Community Post

911 Calls Make A Difference in Burglary Cases

According to the SPD blog, a Mount Baker resident thought that two teenagers were acting suspiciously and possibly casing the neighborhood.  She called 911 and police officers responded to the area, catching the two kids with stolen computer equipment and a flat screen TV.   The kids were booked into juvi hall and the stolen goods were returned to their owner.

The lesson here is to not be afraid of calling 911 when you see suspicious activity.  Always call if you see people you don’t recognize going up to doors, poking around properties, or just generally hanging out where they don’t belong.   If police are able to respond, they’ll start by asking the subjects what they’re doing.  They’ll be left alone if they have a good reason to be there.  If not, you’ll at a minimum have let them know that people are watching and it isn’t a free-for-all on your block. And who knows, you might help save your neighbors from being victimized.

0 thoughts on “911 Calls Make A Difference in Burglary Cases

  1. can’t agree on the lesson. i’d really rather talk to people in my neighborhood than call the cops on them. it has the same impact of letting them know that somebody is paying attention without implicating them in criminal behavior when none may exist.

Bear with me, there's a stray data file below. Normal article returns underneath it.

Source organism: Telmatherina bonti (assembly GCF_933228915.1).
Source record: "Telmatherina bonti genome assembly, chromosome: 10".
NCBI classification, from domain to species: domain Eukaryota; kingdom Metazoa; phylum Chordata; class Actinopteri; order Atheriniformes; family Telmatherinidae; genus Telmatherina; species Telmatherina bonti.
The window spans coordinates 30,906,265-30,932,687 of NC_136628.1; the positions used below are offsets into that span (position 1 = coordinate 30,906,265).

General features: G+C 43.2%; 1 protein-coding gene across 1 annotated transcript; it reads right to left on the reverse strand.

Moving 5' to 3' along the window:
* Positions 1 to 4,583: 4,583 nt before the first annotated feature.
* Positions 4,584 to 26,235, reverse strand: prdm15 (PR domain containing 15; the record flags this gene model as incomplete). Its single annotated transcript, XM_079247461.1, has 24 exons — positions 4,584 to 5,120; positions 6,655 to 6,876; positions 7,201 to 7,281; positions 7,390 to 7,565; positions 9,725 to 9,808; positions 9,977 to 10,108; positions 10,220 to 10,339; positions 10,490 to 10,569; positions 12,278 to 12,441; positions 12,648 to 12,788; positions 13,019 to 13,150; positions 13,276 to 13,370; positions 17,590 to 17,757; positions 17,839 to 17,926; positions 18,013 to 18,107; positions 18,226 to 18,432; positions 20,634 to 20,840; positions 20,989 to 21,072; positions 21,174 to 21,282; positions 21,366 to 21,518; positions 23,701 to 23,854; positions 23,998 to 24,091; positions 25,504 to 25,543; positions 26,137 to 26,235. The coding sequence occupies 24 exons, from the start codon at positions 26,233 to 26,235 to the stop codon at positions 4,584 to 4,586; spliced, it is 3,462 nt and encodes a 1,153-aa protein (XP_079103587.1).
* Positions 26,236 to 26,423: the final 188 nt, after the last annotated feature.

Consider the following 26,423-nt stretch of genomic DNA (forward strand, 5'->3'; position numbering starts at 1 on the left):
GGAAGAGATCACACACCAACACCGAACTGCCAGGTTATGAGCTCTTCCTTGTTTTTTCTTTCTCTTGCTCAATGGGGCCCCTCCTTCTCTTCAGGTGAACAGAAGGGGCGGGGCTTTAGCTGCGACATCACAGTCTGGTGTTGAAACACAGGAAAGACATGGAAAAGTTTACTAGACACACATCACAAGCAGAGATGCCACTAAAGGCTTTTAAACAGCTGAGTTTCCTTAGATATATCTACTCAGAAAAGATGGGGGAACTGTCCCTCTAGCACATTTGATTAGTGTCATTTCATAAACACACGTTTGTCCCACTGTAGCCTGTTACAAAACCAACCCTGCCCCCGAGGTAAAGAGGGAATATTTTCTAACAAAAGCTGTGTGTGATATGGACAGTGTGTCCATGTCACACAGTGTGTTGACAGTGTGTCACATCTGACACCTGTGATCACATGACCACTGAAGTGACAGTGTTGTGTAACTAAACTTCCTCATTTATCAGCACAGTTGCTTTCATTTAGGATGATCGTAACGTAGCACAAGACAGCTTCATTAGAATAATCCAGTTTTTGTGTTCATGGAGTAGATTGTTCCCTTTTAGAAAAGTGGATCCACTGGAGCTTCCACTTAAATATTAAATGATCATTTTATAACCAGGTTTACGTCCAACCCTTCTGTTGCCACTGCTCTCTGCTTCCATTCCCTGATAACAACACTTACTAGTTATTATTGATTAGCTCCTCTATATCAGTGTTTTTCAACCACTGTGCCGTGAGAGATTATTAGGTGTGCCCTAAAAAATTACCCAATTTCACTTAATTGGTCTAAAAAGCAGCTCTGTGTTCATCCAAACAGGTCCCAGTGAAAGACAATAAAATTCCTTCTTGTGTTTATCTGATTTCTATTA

2. I agree with Scott. Sure, there is nothing wrong with talking to someone, but if they are casing, don’t expect them to tell you the truth or that your talk is going to prevent them from walking a block over to commit a burglary. I think we are the best judge of what is normal around our neighborhood, and it should be pretty obvious when a call to the police is needed if you notice people “going up to doors, poking around properties, or just generally hanging out where they don’t belong”. I caught a guy on the side of my house last Tuesday casing and their was no need for conversation, I knew exactly what he was doing, and I called 911. I think the important thing is if you decide to call the police, be very clear on if you are just reporting something suspicious, or if you have actually witnessed criminal behavior. Because you are right, you don’t want to implicate criminal behavior when none may exist. Don’t forget the story of Craig Hoffman (which is of course a worse case scenario) but it makes me think twice about people hangin’ where they shouldn’t, just like the guy on the side of my house:

  3. It seeems to me that the story a few posts down on the racist harassment of the young man by the SPD and the arrest of the parole office is relevant to this discussion. Given stories like that, I just can’t trust the SPD to sort out who is casing the neighborhood and who is just walking down the street. I am sad to say this, but incidents like that make me very reluctant to call 911. I also think that as a community, we have to think about what exactly counts as “casing”. Approaching a young person with suspicions (or, worse, calling 911 on them) when they are just going about their ordinary business is something that can damage and alienate that person for a long time. There are many fine black teenagers in our community. Not all of them are casinig our houses.